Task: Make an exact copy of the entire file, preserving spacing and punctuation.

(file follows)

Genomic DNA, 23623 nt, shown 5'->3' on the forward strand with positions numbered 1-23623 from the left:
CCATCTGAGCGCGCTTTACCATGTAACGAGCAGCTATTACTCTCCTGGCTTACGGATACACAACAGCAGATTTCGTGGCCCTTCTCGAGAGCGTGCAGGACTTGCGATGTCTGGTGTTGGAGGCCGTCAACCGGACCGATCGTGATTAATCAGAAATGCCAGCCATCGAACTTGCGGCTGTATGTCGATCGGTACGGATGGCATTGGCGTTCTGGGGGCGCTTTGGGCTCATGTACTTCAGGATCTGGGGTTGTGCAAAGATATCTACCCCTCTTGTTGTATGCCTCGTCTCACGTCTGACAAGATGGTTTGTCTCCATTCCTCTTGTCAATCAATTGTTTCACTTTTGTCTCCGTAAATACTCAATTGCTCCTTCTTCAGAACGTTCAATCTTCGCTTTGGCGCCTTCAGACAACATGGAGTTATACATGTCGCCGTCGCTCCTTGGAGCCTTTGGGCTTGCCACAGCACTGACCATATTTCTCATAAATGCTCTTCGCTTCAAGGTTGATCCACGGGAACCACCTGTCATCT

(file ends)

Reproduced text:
Genomic DNA, 23623 nt, shown 5'->3' on the forward strand with positions numbered 1-23623 from the left:
CCATCTGAGCGCGCTTTACCATGTAACGAGCAGCTATTACTCTCCTGGCTTACGGATACACAACAGCAGATTTCGTGGCCCTTCTCGAGAGCGTGCAGGACTTGCGATGTCTGGTGTTGGAGGCCGTCAACCGGACCGATCGTGATTAATCAGAAATGCCAGCCATCGAACTTGCGGCTGTATGTCGATCGGTACGGATGGCATTGGCGTTCTGGGGGCGCTTTGGGCTCATGTACTTCAGGATCTGGGGTTGTGCAAAGATATCTACCCCTCTTGTTGTATGCCTCGTCTCACGTCTGACAAGATGGTTTGTCTCCATTCCTCTTGTCAATCAATTGTTTCACTTTTGTCTCCGTAAATACTCAATTGCTCCTTCTTCAGAACGTTCAATCTTCGCTTTGGCGCCTTCAGACAACATGGAGTTATACATGTCGCCGTCGCTCCTTGGAGCCTTTGGGCTTGCCACAGCACTGACCATATTTCTCATAAATGCTCTTCGCTTCAAGGTTGATCCACGGGAACCACCTGTCATCT